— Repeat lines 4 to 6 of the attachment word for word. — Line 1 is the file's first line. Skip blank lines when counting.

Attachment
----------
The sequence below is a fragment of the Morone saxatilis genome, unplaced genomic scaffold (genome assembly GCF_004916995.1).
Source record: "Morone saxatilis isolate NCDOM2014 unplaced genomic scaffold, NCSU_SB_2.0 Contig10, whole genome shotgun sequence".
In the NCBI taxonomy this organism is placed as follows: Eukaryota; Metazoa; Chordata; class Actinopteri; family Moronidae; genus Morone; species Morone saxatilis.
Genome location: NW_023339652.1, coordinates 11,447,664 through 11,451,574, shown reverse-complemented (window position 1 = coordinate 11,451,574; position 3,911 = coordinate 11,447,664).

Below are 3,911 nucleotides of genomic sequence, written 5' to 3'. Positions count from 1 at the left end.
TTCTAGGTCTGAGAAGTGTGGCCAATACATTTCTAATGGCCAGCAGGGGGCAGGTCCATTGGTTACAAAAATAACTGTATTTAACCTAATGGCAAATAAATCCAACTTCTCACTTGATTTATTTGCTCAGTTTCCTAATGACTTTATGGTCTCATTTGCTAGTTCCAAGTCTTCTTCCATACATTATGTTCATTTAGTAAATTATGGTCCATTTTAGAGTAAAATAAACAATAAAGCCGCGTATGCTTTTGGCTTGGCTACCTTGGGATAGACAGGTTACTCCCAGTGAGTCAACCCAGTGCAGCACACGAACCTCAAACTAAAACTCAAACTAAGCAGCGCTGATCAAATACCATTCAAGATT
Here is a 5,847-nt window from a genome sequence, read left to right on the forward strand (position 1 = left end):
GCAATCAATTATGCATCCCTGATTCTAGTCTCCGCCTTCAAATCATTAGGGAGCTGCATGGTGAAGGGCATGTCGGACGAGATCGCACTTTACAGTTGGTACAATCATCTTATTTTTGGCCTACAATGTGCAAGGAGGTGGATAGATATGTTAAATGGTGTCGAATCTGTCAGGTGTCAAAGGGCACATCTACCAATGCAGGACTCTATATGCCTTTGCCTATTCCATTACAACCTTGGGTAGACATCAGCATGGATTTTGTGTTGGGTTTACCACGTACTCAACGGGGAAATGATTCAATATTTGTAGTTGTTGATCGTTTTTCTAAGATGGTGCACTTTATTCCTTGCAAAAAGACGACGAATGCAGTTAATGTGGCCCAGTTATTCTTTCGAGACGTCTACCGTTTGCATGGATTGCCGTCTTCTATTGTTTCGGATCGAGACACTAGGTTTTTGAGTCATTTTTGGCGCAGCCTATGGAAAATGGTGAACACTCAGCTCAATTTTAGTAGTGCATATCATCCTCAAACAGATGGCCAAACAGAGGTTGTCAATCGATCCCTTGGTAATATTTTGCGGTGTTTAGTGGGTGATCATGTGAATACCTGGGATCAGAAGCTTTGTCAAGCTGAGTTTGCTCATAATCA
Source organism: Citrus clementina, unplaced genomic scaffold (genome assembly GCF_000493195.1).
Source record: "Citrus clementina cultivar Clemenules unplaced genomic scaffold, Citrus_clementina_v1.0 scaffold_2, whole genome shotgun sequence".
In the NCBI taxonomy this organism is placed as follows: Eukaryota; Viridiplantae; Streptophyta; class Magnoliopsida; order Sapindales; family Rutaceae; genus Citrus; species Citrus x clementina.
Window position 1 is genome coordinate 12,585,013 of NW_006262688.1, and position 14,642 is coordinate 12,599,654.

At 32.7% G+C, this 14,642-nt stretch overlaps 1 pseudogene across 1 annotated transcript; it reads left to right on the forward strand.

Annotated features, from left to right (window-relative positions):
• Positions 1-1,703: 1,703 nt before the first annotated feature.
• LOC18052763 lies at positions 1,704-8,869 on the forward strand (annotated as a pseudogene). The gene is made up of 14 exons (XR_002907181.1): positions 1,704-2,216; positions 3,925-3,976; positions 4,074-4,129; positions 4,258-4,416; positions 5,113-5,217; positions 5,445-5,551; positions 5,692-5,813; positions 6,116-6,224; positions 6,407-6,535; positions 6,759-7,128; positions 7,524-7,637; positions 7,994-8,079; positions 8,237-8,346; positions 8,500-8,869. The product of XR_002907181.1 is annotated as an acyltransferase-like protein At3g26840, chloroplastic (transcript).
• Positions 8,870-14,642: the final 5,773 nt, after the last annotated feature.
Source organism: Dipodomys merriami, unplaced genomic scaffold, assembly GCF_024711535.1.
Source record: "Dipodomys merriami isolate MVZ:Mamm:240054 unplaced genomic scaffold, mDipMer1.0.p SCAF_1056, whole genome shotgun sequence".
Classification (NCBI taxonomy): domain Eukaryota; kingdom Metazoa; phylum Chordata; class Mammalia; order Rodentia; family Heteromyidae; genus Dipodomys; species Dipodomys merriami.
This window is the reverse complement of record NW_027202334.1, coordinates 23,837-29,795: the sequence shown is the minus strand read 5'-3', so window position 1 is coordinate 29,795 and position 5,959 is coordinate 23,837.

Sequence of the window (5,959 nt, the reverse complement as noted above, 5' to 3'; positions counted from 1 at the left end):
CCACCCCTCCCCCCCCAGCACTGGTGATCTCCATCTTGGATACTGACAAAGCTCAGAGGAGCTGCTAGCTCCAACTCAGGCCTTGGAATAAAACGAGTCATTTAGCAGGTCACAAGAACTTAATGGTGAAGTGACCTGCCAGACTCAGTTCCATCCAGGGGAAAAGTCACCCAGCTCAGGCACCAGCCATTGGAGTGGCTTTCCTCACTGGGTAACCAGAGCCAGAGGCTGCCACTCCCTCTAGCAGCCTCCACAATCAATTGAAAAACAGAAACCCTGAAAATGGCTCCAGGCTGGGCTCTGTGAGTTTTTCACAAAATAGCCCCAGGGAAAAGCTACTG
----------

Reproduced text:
Genome location: NW_023339652.1, coordinates 11,447,664 through 11,451,574, shown reverse-complemented (window position 1 = coordinate 11,451,574; position 3,911 = coordinate 11,447,664).

Below are 3,911 nucleotides of genomic sequence, written 5' to 3'. Positions count from 1 at the left end.
TTCTAGGTCTGAGAAGTGTGGCCAATACATTTCTAATGGCCAGCAGGGGGCAGGTCCATTGGTTACAAAAATAACTGTATTTAACCTAATGGCAAATAAATCCAACTTCTCACTTGATTTATTTGCTCAGTTTCCTAATGACTTTATGGTCTCATTTGCTAGTTCCAAGTCTTCTTCCATACATTATGTTCATTTAGTAAATTATGGTCCATTTTAGAGTAAAATAAACAATAAAGCCGCGTATGCTTTTGGCTTGGCTACCTTGGGATAGACAGGTTACTCCCAGTGAGTCAACCCAGTGCAGCACACGAACCTCAAACTAAAACTCAAACTAAGCAGCGCTGATCAAATACCATTCAAGATT